Apical constriction facilitates epithelial sheet bending and invagination during morphogenesis1,2. Apical constriction is conventionally thought to be driven by the continuous purse-string-like contraction of a circumferential actin and non-muscle myosin-II (myosin) belt underlying adherens junctions3,4,5,6,7. However, it is unclear whether other force-generating mechanisms can drive this process. Here we show, with the use of real-time imaging and quantitative image analysis of Drosophila gastrulation, that the apical constriction of ventral furrow cells is pulsed. Repeated constrictions, which are asynchronous between neighbouring cells, are interrupted by pauses in which the constricted state of the cell apex is maintained. In contrast to the purse-string model, constriction pulses are powered by actin–myosin network contractions that occur at the medial apical cortex and pull discrete adherens junction sites inwards. The transcription factors Twist and Snail differentially regulate pulsed constriction. Expression of snail initiates actin–myosin network contractions, whereas expression of twist stabilizes the constricted state of the cell apex. Our results suggest a new model for apical constriction in which a cortical actin–myosin cytoskeleton functions as a developmentally controlled subcellular ratchet to reduce apical area incrementally.
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We thank D. Kiehart and R. Karess for providing flies; J. Goodhouse for assisting with microscopy; and S. De Renzis, X. Lu, T. Schupbach, A. Sokac, F. Ulrich and Y.-C. Wang for helpful comments on the manuscript. This work is supported by grant PF-06-143-01-DDC from the American Cancer Society to A.C.M., National Institutes of Health/National Institute of General Medical Sciences grant P50 GM071508 to M.K., and by National Institute of Child Health and Human Development grant 5R37HD15587 to E.F.W. E.F.W. is an investigator of the Howard Hughes Medical Institute.
Author Contributions Biological reagents and fly stocks were made by A.C.M. and E.F.W., and experiments were performed by A.C.M. Image analysis methods were developed by M.K. and the live-imaging data were analysed by A.C.M. and M.K. The first draft of the manuscript was written by A.C.M. All authors participated in discussion of the data and in producing the final version of the manuscript.
This file contains Supplementary Figures S1- S4 with Legends (PDF 3390 kb)
Supplementary Video 1 shows a ventral furrow apical constriction visualized with Spider-GFP. The focal plane was adjusted to stay 2 µm below the apical surface along the ventral midline. Time interval between acquired frames was 6 s and the acquisition length was 8 minutes. Video is 36x faster than real-time. (MOV 7419 kb)
Supplementary Video 2 shows a pulsed constriction of ventral furrow cells. Cell outlines are labelled with Spider-GFP. Time interval between acquired frames was 6 s and the acquisition length was 5 minutes. Video is 72x faster than real-time. (MOV 354 kb)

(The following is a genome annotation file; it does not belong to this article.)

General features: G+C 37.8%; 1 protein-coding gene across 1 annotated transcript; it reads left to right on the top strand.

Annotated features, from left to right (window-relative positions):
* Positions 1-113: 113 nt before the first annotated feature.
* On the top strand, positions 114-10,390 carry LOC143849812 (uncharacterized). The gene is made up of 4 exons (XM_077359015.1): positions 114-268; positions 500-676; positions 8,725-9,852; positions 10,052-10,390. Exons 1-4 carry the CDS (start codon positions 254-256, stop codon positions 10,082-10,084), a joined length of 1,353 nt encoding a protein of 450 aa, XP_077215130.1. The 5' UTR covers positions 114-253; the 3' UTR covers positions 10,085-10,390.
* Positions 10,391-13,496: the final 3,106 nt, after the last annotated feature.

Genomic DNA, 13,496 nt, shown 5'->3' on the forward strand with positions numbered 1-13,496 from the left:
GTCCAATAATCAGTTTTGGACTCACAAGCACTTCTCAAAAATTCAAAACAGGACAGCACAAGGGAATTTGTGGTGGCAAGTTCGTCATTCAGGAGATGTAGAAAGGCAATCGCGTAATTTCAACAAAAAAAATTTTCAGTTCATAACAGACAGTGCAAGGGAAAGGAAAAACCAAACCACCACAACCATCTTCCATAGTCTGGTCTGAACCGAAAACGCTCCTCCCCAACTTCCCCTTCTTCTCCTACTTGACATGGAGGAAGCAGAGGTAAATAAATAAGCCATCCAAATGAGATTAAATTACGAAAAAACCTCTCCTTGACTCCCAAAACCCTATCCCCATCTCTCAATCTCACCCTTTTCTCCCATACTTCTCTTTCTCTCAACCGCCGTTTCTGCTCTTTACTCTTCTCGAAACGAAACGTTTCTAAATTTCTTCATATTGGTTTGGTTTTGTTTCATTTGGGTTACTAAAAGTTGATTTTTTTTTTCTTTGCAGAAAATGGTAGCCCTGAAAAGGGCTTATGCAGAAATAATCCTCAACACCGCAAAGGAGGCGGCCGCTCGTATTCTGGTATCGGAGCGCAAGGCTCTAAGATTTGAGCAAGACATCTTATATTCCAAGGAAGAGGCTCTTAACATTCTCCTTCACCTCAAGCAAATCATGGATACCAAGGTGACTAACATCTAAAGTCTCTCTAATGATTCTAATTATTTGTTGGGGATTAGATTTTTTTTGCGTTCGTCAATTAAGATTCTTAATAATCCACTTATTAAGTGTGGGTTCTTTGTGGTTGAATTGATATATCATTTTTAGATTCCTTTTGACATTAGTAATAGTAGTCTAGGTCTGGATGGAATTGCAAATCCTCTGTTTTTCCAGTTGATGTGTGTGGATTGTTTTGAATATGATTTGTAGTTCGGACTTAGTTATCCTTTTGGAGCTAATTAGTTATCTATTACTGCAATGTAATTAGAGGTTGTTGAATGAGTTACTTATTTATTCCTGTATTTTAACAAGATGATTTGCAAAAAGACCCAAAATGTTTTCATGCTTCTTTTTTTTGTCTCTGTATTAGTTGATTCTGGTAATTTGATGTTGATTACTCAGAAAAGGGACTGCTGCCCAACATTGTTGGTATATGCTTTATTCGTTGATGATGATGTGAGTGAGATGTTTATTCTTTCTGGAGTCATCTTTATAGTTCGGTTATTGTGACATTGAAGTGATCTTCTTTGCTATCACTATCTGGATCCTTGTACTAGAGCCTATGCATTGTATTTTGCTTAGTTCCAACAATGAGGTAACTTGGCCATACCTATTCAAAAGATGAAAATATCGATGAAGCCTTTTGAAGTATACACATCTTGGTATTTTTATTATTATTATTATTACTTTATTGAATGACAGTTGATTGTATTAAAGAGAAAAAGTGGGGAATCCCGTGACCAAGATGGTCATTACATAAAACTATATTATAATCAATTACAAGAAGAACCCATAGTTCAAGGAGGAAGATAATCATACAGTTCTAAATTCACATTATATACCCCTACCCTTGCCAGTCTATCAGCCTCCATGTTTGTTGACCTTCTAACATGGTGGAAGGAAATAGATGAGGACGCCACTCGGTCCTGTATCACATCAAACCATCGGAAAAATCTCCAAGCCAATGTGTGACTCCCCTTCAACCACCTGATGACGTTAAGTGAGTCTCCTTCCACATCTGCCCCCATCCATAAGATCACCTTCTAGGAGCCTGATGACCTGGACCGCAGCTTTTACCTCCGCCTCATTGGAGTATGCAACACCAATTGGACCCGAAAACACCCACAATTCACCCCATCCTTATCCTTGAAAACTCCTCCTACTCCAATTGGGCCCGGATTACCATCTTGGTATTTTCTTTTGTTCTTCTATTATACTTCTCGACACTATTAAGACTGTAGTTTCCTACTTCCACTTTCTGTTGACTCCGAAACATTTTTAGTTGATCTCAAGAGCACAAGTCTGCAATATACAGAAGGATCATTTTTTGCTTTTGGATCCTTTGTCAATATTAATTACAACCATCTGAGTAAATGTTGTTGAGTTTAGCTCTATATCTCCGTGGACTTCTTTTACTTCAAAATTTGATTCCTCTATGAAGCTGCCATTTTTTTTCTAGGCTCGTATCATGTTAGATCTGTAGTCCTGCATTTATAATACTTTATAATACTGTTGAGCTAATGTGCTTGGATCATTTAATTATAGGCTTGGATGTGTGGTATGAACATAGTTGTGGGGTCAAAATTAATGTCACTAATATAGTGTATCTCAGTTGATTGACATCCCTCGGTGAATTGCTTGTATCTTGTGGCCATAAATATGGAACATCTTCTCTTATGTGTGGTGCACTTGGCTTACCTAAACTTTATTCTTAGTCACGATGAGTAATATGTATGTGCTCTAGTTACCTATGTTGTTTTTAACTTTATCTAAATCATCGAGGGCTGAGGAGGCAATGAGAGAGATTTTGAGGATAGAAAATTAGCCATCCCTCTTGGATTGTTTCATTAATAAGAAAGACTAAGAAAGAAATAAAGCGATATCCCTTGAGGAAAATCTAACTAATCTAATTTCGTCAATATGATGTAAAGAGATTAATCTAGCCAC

Supplementary Video 3 shows that the pulsed constriction is asynchronous. The colour of the cell indicates the constriction rate (as illustrated by the colour bar in Fig. 1h) for a given time point. Time interval between acquired frames was 6s and the acquisition length was 6 minutes. Video is 18x faster than real-time. (MOV 2533 kb)
Supplementary Video 4 shows apical myosin dynamics during ventral furrow cell apical constriction. Z-projections of Myosin-mCherry (green, 5 µm depth) are merged with a single Spider-GFP z-slice located 2 µm below the apical cortex (red). Time interval between acquired frames was 5 s and the acquisition length was 7.5 minutes. Video is 25x faster than real-time. (MOV 11170 kb)
Supplementary Video 5 shows that myosin coalescence accompanies apical constriction. Z-projections of Myosin-mCherry (green, 5 µm depth) are merged with a single Spider-GFP z-slice located 2 µm below the apical cortex (red and bottom). Time interval between acquired frames was 6 s and the acquisition length was 2.6 minutes. Video is 50x faster than real-time. (MOV 770 kb)
Supplementary Video 6 shows that .Twist and Snail differentially regulate myosin dynamics. Z-projections of Myosin-GFP (5 µm depth) for the indicated genetic backgrounds. Note that myosin coalescence is more prominent in twist mutant embryos than snail mutant embryos. This results in more movement of myosin structures since they are being pulled. Time interval between acquired frames was 10 s and the acquisition length was 16.7 minutes. Video is 100x faster than real-time. (MOV 18122 kb)
Supplementary Video 7 shows that. twistRNAi and snailRNAi mimic the mutant phenotypes. Z-projections of Myosin-GFP for the indicated knock-downs. Time interval between acquired frames was 10 s and the acquisition length was 16.7 minutes. Video is 100x faster than real-time. Note that the phenotypes are not as severe as the null mutants, probably due to remaining Twist and Snail activity. (MOV 10269 kb)
Supplementary Video 8 shows that the Constriction pulses in twistRNAi embryos are not stabilized. Cell outlines 2 µm below the apical cortex are labelled using SpiderGFP. Cell shape is relatively constant in snailRNAi embryos, while fluctuations in cell size and shape occur in twistRNAi embryos. Time interval between acquired frames was 6 s and the acquisition length was 7 minutes. Video is 36x faster than real-time. (MOV 10159 kb)
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Martin, A., Kaschube, M. & Wieschaus, E. Pulsed contractions of an actin–myosin network drive apical constriction. Nature 457, 495–499 (2009). https://doi.org/10.1038/nature07522
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